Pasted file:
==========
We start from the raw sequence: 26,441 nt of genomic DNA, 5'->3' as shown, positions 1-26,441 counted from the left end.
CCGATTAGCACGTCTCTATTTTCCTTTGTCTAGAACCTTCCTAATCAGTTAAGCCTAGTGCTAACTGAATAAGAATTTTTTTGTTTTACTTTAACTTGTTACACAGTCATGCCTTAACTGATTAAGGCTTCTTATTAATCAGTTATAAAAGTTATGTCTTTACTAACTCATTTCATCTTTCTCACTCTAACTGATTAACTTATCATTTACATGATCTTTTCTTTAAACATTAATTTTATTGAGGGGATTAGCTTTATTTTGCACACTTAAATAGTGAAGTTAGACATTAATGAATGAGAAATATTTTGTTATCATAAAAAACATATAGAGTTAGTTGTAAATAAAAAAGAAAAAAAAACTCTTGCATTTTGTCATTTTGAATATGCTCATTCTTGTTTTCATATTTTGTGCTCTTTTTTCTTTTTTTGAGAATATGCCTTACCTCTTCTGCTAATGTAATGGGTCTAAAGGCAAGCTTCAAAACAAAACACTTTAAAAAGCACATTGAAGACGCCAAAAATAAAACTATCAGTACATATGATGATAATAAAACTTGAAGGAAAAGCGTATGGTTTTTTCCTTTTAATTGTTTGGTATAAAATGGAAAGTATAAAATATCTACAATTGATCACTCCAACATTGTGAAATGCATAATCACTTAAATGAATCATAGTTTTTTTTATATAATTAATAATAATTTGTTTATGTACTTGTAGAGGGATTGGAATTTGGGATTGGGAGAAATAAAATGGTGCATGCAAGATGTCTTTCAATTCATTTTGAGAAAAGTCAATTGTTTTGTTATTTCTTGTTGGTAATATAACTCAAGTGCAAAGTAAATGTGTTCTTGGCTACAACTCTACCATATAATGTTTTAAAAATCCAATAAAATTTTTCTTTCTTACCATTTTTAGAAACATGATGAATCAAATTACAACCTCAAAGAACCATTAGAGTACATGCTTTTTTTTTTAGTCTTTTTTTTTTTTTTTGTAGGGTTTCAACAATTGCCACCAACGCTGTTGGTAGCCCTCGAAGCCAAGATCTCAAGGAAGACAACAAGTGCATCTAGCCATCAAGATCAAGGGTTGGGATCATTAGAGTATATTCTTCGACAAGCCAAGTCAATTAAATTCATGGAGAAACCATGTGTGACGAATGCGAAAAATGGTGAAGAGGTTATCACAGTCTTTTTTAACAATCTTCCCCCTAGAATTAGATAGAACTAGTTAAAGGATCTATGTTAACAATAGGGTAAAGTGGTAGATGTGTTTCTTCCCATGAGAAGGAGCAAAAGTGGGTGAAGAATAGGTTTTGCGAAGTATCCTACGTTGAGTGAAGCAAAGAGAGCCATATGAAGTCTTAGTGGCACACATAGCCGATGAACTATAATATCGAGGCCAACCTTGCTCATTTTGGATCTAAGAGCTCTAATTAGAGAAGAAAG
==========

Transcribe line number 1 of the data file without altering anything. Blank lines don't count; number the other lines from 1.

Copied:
We start from the raw sequence: 26,441 nt of genomic DNA, 5'->3' as shown, positions 1-26,441 counted from the left end.